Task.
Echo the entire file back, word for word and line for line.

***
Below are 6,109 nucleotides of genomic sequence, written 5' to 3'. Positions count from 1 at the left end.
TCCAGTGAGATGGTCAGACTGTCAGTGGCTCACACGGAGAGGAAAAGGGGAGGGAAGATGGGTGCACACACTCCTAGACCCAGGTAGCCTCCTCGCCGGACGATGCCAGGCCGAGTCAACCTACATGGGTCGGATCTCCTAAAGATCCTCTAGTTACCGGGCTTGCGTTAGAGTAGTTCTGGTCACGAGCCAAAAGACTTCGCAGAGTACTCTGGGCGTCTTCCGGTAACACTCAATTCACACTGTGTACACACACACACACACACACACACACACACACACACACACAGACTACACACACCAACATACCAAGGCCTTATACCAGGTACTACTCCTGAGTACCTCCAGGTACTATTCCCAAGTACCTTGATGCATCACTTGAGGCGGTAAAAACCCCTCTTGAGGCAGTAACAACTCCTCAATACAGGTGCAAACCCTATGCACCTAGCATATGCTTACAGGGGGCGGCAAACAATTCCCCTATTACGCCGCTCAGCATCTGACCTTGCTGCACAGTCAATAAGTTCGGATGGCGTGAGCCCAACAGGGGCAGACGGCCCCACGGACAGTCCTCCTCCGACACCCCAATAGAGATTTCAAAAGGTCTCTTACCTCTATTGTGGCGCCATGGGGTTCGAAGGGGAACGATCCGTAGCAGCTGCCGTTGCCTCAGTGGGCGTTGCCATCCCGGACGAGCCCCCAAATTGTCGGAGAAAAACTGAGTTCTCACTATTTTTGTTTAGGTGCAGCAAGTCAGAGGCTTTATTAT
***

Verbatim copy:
Below are 6,109 nucleotides of genomic sequence, written 5' to 3'. Positions count from 1 at the left end.
TCCAGTGAGATGGTCAGACTGTCAGTGGCTCACACGGAGAGGAAAAGGGGAGGGAAGATGGGTGCACACACTCCTAGACCCAGGTAGCCTCCTCGCCGGACGATGCCAGGCCGAGTCAACCTACATGGGTCGGATCTCCTAAAGATCCTCTAGTTACCGGGCTTGCGTTAGAGTAGTTCTGGTCACGAGCCAAAAGACTTCGCAGAGTACTCTGGGCGTCTTCCGGTAACACTCAATTCACACTGTGTACACACACACACACACACACACACACACACACACACACACAGACTACACACACCAACATACCAAGGCCTTATACCAGGTACTACTCCTGAGTACCTCCAGGTACTATTCCCAAGTACCTTGATGCATCACTTGAGGCGGTAAAAACCCCTCTTGAGGCAGTAACAACTCCTCAATACAGGTGCAAACCCTATGCACCTAGCATATGCTTACAGGGGGCGGCAAACAATTCCCCTATTACGCCGCTCAGCATCTGACCTTGCTGCACAGTCAATAAGTTCGGATGGCGTGAGCCCAACAGGGGCAGACGGCCCCACGGACAGTCCTCCTCCGACACCCCAATAGAGATTTCAAAAGGTCTCTTACCTCTATTGTGGCGCCATGGGGTTCGAAGGGGAACGATCCGTAGCAGCTGCCGTTGCCTCAGTGGGCGTTGCCATCCCGGACGAGCCCCCAAATTGTCGGAGAAAAACTGAGTTCTCACTATTTTTGTTTAGGTGCAGCAAGTCAGAGGCTTTATTAT